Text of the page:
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How Should We Regulate Bitcoin?

Last Updated March 4, 2021 4:42 PM
Neal Rauhauser
Last Updated March 4, 2021 4:42 PM

XapoWences Casares , founder of Argentina’s first Internet service provider, has moved into the Bitcoin market by founding wallet provider Xapo . He recently shared his views  on Bitcoin regulation with the Big Think knowledge forum.

Integrate Bitcoin into Existing Regulatory Efforts

Casares offers a simple, straightforward approach. While cryptocoins are brand new, he argues that every aspect of Bitcoin shares some of the characteristics of cash, gold, or of foreign currency. Rather than starting from scratch, we should simply review the laws for the three well-understood currencies and craft policy that will integrate Bitcoin into existing regulatory efforts.

Like gold, Bitcoin will be a transnational means of exchanging value, rather than a replacement for a nation state’s fiat currency. The decentralized and portable nature of cryptocoins makes banning them impossible, so policy makers should be guided by early adopters into a quick, functional regulatory regime.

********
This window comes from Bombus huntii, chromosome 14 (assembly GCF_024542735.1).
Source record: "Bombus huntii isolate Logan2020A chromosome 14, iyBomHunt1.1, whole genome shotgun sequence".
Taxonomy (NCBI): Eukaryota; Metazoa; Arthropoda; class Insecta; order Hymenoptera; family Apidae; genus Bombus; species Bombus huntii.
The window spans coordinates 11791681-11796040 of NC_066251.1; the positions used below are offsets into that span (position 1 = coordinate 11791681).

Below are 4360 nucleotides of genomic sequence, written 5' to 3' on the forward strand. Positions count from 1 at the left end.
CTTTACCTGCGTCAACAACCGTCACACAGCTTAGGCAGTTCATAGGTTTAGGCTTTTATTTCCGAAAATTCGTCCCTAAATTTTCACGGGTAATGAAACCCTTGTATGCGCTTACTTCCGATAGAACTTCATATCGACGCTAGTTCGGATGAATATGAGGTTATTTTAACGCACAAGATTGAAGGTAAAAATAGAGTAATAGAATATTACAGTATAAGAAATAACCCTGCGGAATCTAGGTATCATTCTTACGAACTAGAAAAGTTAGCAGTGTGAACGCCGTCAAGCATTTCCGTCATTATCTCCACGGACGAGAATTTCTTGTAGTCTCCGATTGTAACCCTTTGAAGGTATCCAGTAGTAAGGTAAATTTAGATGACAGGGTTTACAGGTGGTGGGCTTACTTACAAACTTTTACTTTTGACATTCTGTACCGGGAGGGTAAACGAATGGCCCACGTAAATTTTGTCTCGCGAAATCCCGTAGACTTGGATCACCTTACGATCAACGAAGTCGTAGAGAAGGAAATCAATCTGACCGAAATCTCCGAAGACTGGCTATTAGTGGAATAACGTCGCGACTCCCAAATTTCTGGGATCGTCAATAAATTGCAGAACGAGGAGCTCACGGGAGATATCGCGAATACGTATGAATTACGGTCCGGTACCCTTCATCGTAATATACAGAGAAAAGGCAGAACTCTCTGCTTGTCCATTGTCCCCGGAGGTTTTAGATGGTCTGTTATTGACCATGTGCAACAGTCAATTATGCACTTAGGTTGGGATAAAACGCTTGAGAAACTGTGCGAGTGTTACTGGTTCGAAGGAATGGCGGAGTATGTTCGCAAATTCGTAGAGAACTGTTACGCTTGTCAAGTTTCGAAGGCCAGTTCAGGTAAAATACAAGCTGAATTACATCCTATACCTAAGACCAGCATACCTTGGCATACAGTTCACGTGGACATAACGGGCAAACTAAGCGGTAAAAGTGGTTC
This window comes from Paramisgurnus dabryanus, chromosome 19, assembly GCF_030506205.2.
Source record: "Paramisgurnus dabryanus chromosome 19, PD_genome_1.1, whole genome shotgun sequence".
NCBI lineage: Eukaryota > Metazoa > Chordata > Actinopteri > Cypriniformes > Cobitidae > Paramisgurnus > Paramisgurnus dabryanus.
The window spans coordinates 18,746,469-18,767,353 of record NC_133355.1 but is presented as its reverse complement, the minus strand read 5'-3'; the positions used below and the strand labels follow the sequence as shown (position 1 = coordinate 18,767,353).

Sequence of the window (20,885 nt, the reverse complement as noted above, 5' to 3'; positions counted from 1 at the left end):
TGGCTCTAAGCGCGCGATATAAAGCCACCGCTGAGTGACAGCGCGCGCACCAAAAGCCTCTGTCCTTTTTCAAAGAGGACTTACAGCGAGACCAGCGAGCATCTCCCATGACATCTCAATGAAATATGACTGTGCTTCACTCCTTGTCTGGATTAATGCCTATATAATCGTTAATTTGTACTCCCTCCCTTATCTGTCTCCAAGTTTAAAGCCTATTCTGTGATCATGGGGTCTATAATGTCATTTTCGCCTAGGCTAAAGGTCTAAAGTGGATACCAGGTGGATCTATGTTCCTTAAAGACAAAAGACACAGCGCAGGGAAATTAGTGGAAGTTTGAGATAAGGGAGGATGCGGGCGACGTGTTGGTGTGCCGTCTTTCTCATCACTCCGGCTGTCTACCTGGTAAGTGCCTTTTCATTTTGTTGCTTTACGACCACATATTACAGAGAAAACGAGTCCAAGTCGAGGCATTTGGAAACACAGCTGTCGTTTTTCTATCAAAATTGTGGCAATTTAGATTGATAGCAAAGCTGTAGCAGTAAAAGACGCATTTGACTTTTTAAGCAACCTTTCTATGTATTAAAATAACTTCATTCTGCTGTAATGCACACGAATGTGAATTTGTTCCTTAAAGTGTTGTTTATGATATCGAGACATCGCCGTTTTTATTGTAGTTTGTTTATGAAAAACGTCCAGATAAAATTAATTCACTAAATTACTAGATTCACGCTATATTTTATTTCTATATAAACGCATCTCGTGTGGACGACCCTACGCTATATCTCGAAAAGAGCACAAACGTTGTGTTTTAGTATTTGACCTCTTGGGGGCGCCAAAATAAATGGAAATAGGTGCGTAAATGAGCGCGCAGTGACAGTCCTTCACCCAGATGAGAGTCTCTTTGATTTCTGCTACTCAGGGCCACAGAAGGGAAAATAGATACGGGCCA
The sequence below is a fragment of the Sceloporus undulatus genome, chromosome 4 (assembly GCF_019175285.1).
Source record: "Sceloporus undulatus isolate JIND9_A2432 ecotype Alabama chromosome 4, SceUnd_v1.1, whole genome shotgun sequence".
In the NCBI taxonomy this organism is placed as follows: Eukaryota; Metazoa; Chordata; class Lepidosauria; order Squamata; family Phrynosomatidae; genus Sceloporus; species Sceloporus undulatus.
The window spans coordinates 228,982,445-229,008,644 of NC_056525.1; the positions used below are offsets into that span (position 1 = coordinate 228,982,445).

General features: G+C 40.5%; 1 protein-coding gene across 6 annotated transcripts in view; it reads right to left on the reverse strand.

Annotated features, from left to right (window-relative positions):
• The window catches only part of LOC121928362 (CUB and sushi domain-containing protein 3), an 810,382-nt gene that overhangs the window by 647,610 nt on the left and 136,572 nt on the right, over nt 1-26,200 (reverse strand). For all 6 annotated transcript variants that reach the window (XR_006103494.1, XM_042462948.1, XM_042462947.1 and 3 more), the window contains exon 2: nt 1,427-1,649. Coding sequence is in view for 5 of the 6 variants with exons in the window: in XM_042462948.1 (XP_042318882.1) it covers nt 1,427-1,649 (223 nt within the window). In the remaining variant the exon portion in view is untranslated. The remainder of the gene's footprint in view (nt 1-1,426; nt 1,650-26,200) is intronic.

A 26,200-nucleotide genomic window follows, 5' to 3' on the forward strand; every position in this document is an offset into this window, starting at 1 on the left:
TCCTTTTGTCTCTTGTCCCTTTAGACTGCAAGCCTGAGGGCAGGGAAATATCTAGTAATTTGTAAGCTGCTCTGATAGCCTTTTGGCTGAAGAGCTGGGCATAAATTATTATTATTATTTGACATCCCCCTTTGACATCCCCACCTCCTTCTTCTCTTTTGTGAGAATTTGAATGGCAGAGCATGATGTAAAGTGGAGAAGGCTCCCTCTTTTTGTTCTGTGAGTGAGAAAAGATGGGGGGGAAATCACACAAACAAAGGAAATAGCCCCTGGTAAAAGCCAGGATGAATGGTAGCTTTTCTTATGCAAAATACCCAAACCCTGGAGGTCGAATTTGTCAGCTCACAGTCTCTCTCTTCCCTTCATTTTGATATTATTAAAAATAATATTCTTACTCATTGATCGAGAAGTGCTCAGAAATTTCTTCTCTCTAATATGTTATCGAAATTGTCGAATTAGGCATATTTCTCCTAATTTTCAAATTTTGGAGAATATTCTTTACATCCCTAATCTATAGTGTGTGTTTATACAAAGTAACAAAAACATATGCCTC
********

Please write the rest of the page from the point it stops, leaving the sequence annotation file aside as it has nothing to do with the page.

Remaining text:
There are a few problems that always rise to the top in any Bitcoin policy discussion:

  • Consumer Protection – what do you do with irreversible transactions and transnational entities?
  • Money Laundering – any significant holdings will have to be more transparent than the average user’s wallet is.
  • Criminal Activity – this means the sale of drugs, weapons, stolen data, and is a distinct issue from money laundering, which might arise due to completely offline activities.

Casares gave a much longer talk at #Bitcoin2014 on how we get to a billion Bitcoin users. This is just one of many videos  in which he appears.

Being both a native of the region and having nation sized Internet operations experience as Casares does, he is a good barometer for what will and will not work in South America.

Images from Xapo and Shutterstock.